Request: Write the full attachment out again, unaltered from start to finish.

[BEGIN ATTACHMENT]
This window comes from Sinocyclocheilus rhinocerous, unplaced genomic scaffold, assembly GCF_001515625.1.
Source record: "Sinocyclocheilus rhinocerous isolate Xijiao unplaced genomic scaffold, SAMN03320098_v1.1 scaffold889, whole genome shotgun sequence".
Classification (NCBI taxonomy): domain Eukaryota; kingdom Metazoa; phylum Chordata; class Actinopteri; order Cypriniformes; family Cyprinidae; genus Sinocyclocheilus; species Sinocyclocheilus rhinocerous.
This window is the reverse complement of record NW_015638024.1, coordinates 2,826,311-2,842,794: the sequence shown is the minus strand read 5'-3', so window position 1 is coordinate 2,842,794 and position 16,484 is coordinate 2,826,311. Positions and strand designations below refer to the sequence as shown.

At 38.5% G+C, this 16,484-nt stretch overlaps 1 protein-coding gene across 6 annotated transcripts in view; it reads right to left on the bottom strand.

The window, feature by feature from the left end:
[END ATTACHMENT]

This window comes from Sinocyclocheilus rhinocerous, unplaced genomic scaffold, assembly GCF_001515625.1.
Source record: "Sinocyclocheilus rhinocerous isolate Xijiao unplaced genomic scaffold, SAMN03320098_v1.1 scaffold889, whole genome shotgun sequence".
Classification (NCBI taxonomy): domain Eukaryota; kingdom Metazoa; phylum Chordata; class Actinopteri; order Cypriniformes; family Cyprinidae; genus Sinocyclocheilus; species Sinocyclocheilus rhinocerous.
This window is the reverse complement of record NW_015638024.1, coordinates 2,826,311-2,842,794: the sequence shown is the minus strand read 5'-3', so window position 1 is coordinate 2,842,794 and position 16,484 is coordinate 2,826,311. Positions and strand designations below refer to the sequence as shown.

At 38.5% G+C, this 16,484-nt stretch overlaps 1 protein-coding gene across 6 annotated transcripts in view; it reads right to left on the bottom strand.

The window, feature by feature from the left end: